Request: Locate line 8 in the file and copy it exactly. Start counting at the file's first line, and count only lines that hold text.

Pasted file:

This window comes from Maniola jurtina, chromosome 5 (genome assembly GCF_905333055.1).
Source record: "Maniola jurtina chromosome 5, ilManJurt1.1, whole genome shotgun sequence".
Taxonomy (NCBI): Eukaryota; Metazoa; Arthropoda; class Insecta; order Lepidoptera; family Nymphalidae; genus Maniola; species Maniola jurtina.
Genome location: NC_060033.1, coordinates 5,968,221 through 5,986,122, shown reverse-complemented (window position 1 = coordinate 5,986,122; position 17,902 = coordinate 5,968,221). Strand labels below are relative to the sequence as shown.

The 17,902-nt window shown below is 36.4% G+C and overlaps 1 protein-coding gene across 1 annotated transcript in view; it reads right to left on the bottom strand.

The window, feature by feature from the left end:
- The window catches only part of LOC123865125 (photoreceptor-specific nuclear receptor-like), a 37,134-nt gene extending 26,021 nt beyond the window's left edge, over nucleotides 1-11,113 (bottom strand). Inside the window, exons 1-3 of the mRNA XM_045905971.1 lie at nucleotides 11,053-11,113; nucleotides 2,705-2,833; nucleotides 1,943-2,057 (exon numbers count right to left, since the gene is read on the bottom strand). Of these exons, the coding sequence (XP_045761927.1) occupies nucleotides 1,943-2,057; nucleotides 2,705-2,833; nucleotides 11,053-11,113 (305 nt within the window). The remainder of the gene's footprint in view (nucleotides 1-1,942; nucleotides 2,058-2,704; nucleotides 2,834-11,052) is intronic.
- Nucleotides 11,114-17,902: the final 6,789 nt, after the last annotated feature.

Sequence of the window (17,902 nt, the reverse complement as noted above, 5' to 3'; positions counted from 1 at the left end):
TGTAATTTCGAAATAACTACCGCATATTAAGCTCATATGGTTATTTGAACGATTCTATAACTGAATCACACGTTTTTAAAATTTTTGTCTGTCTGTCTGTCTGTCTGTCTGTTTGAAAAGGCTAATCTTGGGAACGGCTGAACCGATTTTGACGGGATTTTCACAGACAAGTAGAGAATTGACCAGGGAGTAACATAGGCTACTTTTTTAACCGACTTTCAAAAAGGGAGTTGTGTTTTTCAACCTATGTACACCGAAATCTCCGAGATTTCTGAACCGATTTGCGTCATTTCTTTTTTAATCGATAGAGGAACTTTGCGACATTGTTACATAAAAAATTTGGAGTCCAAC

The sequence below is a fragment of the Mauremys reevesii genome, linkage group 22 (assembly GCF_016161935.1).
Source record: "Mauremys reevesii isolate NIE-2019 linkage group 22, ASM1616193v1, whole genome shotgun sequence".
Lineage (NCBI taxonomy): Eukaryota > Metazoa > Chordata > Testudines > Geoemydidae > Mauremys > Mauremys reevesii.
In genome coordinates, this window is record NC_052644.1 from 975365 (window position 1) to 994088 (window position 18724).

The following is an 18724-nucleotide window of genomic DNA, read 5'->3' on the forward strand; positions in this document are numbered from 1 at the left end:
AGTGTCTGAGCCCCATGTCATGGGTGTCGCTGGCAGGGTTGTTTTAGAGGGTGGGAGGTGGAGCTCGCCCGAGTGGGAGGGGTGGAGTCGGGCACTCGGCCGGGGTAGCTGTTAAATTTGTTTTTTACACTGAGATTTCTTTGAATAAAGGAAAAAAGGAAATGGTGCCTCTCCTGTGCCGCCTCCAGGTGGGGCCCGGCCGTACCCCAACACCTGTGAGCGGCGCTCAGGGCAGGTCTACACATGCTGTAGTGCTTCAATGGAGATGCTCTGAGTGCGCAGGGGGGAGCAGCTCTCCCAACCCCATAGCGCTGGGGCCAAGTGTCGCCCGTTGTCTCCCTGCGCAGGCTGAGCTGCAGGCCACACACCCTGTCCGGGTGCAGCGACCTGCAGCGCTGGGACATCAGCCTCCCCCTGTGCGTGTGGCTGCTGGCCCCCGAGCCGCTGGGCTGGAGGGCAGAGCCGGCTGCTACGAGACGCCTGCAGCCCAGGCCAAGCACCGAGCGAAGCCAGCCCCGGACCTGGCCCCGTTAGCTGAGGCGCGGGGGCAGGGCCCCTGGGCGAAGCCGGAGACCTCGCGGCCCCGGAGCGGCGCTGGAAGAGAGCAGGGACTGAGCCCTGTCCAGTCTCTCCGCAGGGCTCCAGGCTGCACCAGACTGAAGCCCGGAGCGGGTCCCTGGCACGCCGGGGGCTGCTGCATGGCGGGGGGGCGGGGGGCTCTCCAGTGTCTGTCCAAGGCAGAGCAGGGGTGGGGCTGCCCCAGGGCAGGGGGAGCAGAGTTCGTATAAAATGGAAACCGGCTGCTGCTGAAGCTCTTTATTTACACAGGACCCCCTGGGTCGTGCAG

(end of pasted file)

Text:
- Nucleotides 11,114-17,902: the final 6,789 nt, after the last annotated feature.